It's Not Just Pollen - Allergens

You go outside as the weather begins to change. The cold bite of winter has left the air and things are beginning to grow again. But there it is. You see it. A yellow powder covering your car. Pollen. You run back inside, but it’s too late. You’ve been exposed. Your nose starts to run and you begin to sneeze. It’s that time of year again:  Allergy season.

Or maybe your eyes water and itch whenever you’re around an animal, or you swell up badly if you eat a certain food or get stung by a bee. All of these are allergies too. But what exactly are allergies and why do some people have them and others don’t?

Well, it all depends on your immune system. Some people’s immune systems are more sensitive to some substances than the immune systems of other people. Your best friend may be able to pick a flower and enjoy the smell, or pet a dog and suffer no consequences, but doing either of those things may trigger a reaction in you. This just means that your immune system is weaker to these allergens than your friend’s. When your immune system senses these substances that it thinks are harmful it produces a chemical called histamine to counteract them. This is why most allergy sufferers get a runny noses, itchy or watery eyes, or even swell up when they come in contact with an allergen.  

There are several different types of allergies, and some have different symptoms than others.

Food Allergies

Food allergies are triggered when a person with the allergy either ingests, or comes into contact with, the food they are allergic to. Some major food allergies are allergies to eggs, milk, peanuts, and shellfish, but it is certainly not limited to that. Reactions for food allergies include vomiting, stomach cramps, hives, shortness of breath, cough, swollen throat and/or tongue, dizzy feeling, and occasionally anaphylaxis.  

Pet Allergies

These allergies are most commonly associated with cats and dogs, but it extends to include other animals, too. The allergy to pets comes from various different things on the pet, including their skin, their hair, and their saliva. The symptoms of pet allergies include sneezing, runny nose, watery and itchy eyes, skin rash, and swelling in the throat.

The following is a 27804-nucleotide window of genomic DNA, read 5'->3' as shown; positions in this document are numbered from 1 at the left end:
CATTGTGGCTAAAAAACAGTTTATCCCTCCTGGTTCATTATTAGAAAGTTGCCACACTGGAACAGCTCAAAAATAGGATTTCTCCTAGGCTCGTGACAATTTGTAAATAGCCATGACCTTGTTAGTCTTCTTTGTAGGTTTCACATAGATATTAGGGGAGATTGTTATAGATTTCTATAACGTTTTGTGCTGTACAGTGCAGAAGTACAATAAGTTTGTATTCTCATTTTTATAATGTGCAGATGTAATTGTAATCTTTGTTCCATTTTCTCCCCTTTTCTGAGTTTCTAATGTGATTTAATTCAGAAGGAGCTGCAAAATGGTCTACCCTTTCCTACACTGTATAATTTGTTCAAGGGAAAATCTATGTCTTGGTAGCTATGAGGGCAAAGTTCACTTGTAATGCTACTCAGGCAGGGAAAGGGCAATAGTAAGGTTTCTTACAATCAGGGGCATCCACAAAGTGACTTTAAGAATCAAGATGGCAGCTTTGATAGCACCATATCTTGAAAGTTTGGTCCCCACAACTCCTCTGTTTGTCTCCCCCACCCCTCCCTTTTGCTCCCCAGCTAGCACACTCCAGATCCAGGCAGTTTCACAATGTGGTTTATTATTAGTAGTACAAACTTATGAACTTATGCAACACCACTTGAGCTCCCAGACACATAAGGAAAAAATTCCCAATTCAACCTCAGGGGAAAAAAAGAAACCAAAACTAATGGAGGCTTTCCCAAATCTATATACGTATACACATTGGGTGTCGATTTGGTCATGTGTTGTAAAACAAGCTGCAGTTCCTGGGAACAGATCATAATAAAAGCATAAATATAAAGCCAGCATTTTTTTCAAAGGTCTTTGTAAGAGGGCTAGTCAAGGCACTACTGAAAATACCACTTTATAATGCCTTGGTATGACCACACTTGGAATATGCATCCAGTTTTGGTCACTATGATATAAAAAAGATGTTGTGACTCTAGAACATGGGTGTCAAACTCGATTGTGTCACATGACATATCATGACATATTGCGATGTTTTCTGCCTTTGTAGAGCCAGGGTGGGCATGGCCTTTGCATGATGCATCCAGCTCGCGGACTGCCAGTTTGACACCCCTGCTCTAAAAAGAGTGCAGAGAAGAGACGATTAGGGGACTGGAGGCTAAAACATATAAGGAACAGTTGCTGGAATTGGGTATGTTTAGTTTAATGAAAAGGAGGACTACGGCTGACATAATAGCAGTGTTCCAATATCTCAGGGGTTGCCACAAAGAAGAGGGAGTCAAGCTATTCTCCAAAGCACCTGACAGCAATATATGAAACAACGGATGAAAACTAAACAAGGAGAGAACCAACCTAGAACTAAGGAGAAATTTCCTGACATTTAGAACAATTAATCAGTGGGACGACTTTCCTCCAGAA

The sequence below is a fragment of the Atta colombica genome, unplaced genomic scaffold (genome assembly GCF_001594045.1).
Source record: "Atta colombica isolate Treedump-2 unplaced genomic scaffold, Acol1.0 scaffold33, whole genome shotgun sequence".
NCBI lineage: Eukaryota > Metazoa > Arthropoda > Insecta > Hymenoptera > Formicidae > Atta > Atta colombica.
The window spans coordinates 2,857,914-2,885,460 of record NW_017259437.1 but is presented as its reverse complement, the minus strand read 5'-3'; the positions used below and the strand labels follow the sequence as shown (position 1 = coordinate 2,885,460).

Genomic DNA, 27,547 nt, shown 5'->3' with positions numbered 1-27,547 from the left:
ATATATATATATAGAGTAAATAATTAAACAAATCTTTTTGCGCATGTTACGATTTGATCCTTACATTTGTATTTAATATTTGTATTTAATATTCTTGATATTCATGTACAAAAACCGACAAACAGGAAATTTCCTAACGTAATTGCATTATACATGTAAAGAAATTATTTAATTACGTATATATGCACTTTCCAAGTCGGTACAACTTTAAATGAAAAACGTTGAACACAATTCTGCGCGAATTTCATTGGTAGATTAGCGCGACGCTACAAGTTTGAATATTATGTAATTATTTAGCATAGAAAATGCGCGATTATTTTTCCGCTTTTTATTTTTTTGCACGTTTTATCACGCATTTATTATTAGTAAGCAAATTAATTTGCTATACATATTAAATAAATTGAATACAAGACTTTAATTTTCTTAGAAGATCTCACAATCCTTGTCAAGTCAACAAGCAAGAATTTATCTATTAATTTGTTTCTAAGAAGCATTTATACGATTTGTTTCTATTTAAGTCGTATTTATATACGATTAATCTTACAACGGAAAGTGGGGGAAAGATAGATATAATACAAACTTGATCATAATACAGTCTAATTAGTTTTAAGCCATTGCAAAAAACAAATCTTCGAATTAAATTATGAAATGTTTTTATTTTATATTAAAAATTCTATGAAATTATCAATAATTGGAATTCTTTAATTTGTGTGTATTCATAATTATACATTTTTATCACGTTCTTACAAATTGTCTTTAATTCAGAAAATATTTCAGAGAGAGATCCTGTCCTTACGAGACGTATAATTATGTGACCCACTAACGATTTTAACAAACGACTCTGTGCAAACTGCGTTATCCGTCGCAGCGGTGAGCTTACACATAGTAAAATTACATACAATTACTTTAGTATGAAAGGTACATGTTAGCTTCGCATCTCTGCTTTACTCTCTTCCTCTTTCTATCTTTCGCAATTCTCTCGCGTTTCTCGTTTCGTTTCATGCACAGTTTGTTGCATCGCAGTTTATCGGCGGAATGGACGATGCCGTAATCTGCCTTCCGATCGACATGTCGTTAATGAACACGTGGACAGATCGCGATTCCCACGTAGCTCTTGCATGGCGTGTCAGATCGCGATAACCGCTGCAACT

Pollen Allergies

This type of allergies is often referred to as, “Hay Fever.” It is triggered by the pollen from plants aggravating the sinuses of the affected person. There are several different types of pollen allergies, but the most common is an allergy to ragweed. This type of allergy causes runny nose, sneezing, coughing, fatigue, stuffy nose, watery eyes, and itchy skin (if the affected person comes into contact with the pollen).

Mold Allergies

This type of allergy is triggered by the presence of different molds. Mold is one of the hardest things to avoid as it can grow just about anywhere. Its symptoms are the same as those of pollen allergies.

Dust Allergies

This type of allergy is especially dangerous to asthma sufferers. It really isn’t the dust itself that triggers allergic reactions in people, it’s what the dust is made of. Dust often contains dust mites, mold, pollen, and pet hair in it so it can trigger the allergies of anyone suffering from those. These allergies cause sneezing, runny nose, stuffy nose, sore throat, coughing, itching, and watery eyes.

Insect Allergies

Insect allergies are most commonly found in the form of allergies to insect stings. Bees, hornets, wasps, yellow jackets, and ants are the most common culprits of insect sting allergies. This allergy can be extremely dangerous because, like food allergies, it can cause anaphylaxis. Its other symptoms include pain, redness, and swelling in the stung area and that surround it; hives; flushing; and itching.    

Fabric/Material Allergies (Latex, Cotton, etc.)

Coming into contact with the fabric or material you have an allergy to can cause a reaction. If you wear a cotton shirt and you have a cotton allergy, then you are likely to suffer from symptoms of an allergic reaction. The symptoms of this type of allergy causes skin rashes, swelling, and sometimes asthma-like symptoms.

Some allergies are only active during certain times of the year, such as pollen allergies. But others, such as pet allergies, dust allergies, food allergies, and insect allergies are year round. People with these year round allergies need to take precautions to avoid the substances that cause them to have an allergic reaction. For example, you get regular allergy shots that can lessen the severity of your reactions to allergens. That doesn’t mean, though, that you should interact with the allergens after your shot as they are still harmful to you.

 

Stay healthy out there,

Tim Reynolds, M.D.